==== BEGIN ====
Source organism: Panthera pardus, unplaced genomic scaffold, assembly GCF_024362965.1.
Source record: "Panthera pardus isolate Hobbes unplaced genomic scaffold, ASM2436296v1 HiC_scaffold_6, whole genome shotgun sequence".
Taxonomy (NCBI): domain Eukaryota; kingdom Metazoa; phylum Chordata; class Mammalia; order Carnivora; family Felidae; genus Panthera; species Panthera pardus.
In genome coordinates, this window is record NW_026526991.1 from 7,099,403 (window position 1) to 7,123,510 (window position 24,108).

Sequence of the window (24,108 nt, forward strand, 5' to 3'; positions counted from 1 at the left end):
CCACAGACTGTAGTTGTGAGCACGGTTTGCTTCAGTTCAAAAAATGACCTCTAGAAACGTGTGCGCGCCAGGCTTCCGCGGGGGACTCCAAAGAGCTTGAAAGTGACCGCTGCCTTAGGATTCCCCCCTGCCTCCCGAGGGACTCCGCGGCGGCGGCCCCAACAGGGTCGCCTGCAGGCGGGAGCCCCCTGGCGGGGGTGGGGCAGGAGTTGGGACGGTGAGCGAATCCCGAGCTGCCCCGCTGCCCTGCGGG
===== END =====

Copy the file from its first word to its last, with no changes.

Source organism: Panthera pardus, unplaced genomic scaffold, assembly GCF_024362965.1.
Source record: "Panthera pardus isolate Hobbes unplaced genomic scaffold, ASM2436296v1 HiC_scaffold_6, whole genome shotgun sequence".
Taxonomy (NCBI): domain Eukaryota; kingdom Metazoa; phylum Chordata; class Mammalia; order Carnivora; family Felidae; genus Panthera; species Panthera pardus.
In genome coordinates, this window is record NW_026526991.1 from 7,099,403 (window position 1) to 7,123,510 (window position 24,108).

Sequence of the window (24,108 nt, forward strand, 5' to 3'; positions counted from 1 at the left end):
CCACAGACTGTAGTTGTGAGCACGGTTTGCTTCAGTTCAAAAAATGACCTCTAGAAACGTGTGCGCGCCAGGCTTCCGCGGGGGACTCCAAAGAGCTTGAAAGTGACCGCTGCCTTAGGATTCCCCCCTGCCTCCCGAGGGACTCCGCGGCGGCGGCCCCAACAGGGTCGCCTGCAGGCGGGAGCCCCCTGGCGGGGGTGGGGCAGGAGTTGGGACGGTGAGCGAATCCCGAGCTGCCCCGCTGCCCTGCGGG